Used to be that most of the die makers sort of took the approach that most people shoot cast or jacketed for certain calibers and thus built the crimp dies accordingly.
Lee had the different idea with the "Factory Crimp Die"
Nothing wrong with any of the above and as end users we selected the crimp that best suited our choice of bullets.
Usually a "Roll Crimp" for the cast and a "Tapered Crimp " for the Jacketed bullets. But not always. Redding came out with the "Profile Crimp" and it became popular with the AR crowd, as consumers got away from just the 223 or 5.56 in the 55gr standard stuff. As heavier calibers came along and as Handgun Hunters sometimes looked for an alternative, it seemed to make sense. Some of the bullets offered for the ARs do not have a cannelure. The "Profile Crimp is sort of a combination of the tapered crimp and the "Roll Crimp".
While a Roll crimp works good on a crimp groove and a tapered seems to be fine with no Grooved bullets, The profile will handle either. And if no cannelure is on the bullet and you do not have a cannelure Tool, then the "Profile Crimp" will work and usually it will work good.
When adjusting the amount of crimp, it is best to adjust just enough to do the job.
Going overboard can result in an unsatisfactory result. It is possible to over crimp and thus squeeze down the bullet to the appearance of a Heeled Bullet. Good Bye Accuracy. So when crimping bullets, go slow and be careful not to over do it. (Especially with a Profile Crimp) The profile Crimp is capable of squeezing a crimp groove into a jacketed bullet. There again it is unwise to do so.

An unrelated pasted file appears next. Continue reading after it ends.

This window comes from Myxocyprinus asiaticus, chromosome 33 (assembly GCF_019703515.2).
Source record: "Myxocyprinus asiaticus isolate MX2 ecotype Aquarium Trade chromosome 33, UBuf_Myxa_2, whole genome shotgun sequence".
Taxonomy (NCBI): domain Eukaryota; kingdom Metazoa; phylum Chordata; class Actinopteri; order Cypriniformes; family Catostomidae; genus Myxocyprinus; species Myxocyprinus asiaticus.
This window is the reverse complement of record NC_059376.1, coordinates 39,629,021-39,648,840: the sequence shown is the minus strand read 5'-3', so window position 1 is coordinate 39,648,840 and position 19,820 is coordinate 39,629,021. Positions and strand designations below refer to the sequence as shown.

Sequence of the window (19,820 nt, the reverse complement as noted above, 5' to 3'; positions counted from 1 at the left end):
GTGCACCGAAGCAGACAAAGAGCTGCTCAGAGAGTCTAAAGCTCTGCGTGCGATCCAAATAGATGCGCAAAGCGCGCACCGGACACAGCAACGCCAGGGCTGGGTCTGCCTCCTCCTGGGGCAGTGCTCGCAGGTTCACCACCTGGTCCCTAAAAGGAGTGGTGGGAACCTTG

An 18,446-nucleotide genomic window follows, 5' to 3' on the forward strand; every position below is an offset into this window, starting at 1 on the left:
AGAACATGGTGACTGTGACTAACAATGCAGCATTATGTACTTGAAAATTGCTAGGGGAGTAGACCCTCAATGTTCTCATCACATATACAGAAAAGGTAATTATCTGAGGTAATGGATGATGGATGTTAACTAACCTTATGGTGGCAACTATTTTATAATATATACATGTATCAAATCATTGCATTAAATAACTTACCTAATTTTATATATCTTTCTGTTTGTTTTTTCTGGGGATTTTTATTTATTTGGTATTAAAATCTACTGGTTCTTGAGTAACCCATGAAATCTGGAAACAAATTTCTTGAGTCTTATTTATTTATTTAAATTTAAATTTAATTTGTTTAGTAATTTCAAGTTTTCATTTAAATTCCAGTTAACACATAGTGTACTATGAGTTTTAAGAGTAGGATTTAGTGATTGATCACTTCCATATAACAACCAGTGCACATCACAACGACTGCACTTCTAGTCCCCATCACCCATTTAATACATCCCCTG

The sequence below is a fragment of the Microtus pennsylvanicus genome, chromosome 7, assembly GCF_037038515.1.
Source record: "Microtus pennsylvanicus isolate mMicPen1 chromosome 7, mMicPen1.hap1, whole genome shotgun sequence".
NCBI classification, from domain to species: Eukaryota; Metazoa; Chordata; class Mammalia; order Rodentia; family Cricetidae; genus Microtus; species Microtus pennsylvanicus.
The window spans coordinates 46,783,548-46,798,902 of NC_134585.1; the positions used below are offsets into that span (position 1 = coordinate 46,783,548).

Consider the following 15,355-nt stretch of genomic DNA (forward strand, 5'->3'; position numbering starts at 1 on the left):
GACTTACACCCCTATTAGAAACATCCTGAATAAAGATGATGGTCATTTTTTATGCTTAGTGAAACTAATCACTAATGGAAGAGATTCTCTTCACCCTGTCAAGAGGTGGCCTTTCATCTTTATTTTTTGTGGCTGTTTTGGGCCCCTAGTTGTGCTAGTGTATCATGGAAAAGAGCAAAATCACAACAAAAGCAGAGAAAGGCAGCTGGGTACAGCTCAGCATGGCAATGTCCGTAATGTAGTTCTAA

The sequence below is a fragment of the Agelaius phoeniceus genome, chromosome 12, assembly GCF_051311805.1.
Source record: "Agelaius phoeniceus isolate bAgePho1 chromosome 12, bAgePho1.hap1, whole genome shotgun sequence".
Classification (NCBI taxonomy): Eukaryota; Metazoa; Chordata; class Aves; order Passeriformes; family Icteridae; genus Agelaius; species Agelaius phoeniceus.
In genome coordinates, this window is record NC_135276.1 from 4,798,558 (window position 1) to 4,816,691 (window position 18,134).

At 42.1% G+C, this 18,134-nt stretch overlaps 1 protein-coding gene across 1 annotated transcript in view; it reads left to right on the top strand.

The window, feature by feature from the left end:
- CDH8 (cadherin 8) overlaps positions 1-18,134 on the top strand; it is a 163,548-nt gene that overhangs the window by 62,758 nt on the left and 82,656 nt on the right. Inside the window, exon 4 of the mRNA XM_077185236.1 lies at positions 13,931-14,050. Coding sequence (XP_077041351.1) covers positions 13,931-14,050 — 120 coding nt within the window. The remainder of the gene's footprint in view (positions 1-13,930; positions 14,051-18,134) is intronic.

I prefer to Seat first and then Crimp bullet in a separate Step. I feel this is more accurate and is better suited for myself, when seeking optimum performance.
I might point out two things and that is that Redding felt that cannelures in rifle bullets hinder accuracy so this was part of the reason for the Profile Crimp. There are a few other custom die makers that do the same crimp. Not sure who was the first.
I also did not mention Reddings Competition dies, or Wilson Dies (chamber Type)for Bottleneck cartridges,,,Both of which I use and enjoy. But those are not for what I was comparing today.
I did play around with some crimps when I first got a profile crimp die and have a few photos of a ruined bullet that was ruined and squeezed down on purpose just to see how far the crimp could go. I used my collet type puller to pull the bullet. I doubt a kinetic puller would have succeeded.